The University of Massachusetts Amherst

Ed Gettier: Remembrance, by Hilary Kornblith

by Hilary Kornblith

Some of my fondest memories of Ed come from when I first arrived in the department.  I had decided that my first graduate seminar, that first semester, would be on the role of intuition in philosophy.  I thought it would be a good way to introduce myself to the grad students since it might be of pretty broad interest, drawing students who weren’t otherwise especially interested in epistemology.  Ed came to my office shortly before the term started and he said, “I have something embarrassing to ask you.”  And I wondered immediately what I could have done—so soon!—to cause him embarrassment.  But he just wanted to ask if he could sit in on the seminar.  Of course, I told him I’d be delighted to have him sit in, even if, privately, I was slightly terrified.  Here was the source of perhaps the most powerful intuition in philosophy, and I was planning to spend a semester arguing that intuitions are of extremely little philosophical value.  But no sooner did he ask for permission to sit in than he immediately followed up by saying that he promised not to ask any questions.  I told him that I wanted him to ask questions, but he again assured me that he wouldn’t.

Ed kept to his promise for the first few sessions of the seminar, often walking me back to the office after class and saying a few words about the class, sometimes even coming into my office.  But these comments were always very brief.  And then I hit on a strategy to get him to say something in class.  I spent one class session make ever stronger and more controversial claims, and I could see him getting more and more agitated, until the dam broke and he challenged me at some length.  And we had this terrific back and forth from which I not only learned a lot, but, I think, the whole seminar profited, seeing how people on either side of a certain issue would elaborate their positions.  And Ed walked me back to my office afterwards and said he was so sorry, and that it would never happen again.  I assured him that I wanted it to happen again, and, as the semester wore on, and he became more comfortable with me, he did contribute more and more.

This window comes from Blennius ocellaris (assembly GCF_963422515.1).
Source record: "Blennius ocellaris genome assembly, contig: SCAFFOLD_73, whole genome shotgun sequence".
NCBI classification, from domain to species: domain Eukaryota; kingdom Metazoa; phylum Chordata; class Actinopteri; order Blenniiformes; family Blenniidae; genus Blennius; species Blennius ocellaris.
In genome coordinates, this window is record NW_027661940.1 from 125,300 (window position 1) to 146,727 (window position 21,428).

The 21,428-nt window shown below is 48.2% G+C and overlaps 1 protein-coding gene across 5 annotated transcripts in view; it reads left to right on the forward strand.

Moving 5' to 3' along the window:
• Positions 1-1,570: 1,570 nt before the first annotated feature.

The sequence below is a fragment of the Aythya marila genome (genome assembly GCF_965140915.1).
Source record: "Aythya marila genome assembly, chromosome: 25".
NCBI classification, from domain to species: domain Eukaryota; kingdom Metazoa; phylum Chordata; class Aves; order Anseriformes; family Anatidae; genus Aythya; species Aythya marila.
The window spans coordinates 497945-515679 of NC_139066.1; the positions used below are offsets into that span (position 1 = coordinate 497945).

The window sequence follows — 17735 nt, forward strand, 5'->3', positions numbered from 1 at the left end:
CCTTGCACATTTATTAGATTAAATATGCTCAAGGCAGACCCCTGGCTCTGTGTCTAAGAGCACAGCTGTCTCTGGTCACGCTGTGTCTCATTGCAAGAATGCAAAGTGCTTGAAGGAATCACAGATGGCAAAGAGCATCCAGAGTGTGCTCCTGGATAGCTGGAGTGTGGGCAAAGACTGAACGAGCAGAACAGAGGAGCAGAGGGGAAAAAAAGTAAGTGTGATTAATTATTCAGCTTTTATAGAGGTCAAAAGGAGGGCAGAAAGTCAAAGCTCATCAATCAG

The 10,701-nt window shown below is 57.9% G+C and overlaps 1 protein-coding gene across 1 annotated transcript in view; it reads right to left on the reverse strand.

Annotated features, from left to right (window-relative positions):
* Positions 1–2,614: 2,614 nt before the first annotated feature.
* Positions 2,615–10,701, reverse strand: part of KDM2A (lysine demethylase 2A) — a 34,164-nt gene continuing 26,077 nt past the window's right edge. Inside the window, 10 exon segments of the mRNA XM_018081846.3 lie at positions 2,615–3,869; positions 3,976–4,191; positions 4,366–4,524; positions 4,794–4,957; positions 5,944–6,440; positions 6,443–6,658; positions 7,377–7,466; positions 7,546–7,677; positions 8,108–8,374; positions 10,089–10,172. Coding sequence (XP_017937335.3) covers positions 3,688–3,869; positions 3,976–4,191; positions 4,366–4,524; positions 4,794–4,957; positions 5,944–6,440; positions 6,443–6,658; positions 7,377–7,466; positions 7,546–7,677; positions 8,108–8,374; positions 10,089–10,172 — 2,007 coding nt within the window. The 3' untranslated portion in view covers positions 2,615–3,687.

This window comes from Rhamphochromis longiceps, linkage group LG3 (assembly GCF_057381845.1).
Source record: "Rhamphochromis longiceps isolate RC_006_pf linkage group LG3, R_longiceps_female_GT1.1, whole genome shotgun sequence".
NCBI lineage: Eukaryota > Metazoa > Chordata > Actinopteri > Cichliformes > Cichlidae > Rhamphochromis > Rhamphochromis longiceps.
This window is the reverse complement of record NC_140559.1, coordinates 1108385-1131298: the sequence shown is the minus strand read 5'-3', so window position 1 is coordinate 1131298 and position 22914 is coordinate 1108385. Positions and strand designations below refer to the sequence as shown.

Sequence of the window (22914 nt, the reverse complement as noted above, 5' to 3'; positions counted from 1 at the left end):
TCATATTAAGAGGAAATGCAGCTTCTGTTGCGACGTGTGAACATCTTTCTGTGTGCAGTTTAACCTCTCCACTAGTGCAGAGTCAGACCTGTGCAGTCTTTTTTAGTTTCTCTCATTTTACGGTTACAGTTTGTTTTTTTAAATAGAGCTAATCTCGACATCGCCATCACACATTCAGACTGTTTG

Over the years, he continued to sit in on my seminars, and he clearly became more comfortable with me and with engaging in discussion in seminar.  He was great.  He never really defended any positive views.  He didn’t feel comfortable doing that.  But he did feel comfortable raising various sorts of concerns and challenges.

I was also teaching intro to logic that first term and Ed offered his services as a tutor.  He said that he didn’t want students who weren’t willing to work, but I shouldn’t interpret that as meaning that he didn’t want students who were performing badly.  He made clear that he’d like to work with students who were getting a D or an F, as long as they were willing to put in the work.  I gave him two students—one of whom received a D and other of whom received an F on the first exam—and he worked with them for hours each week.  They both ended up with an A in the course.  Ed was just a very gentle and patient teacher, and he liked introducing students to logic.  I don’t think either of the students realized that their logic tutor was this fantastically famous guy.  But Ed certainly wouldn’t have wanted me to say a word about that, so I didn’t.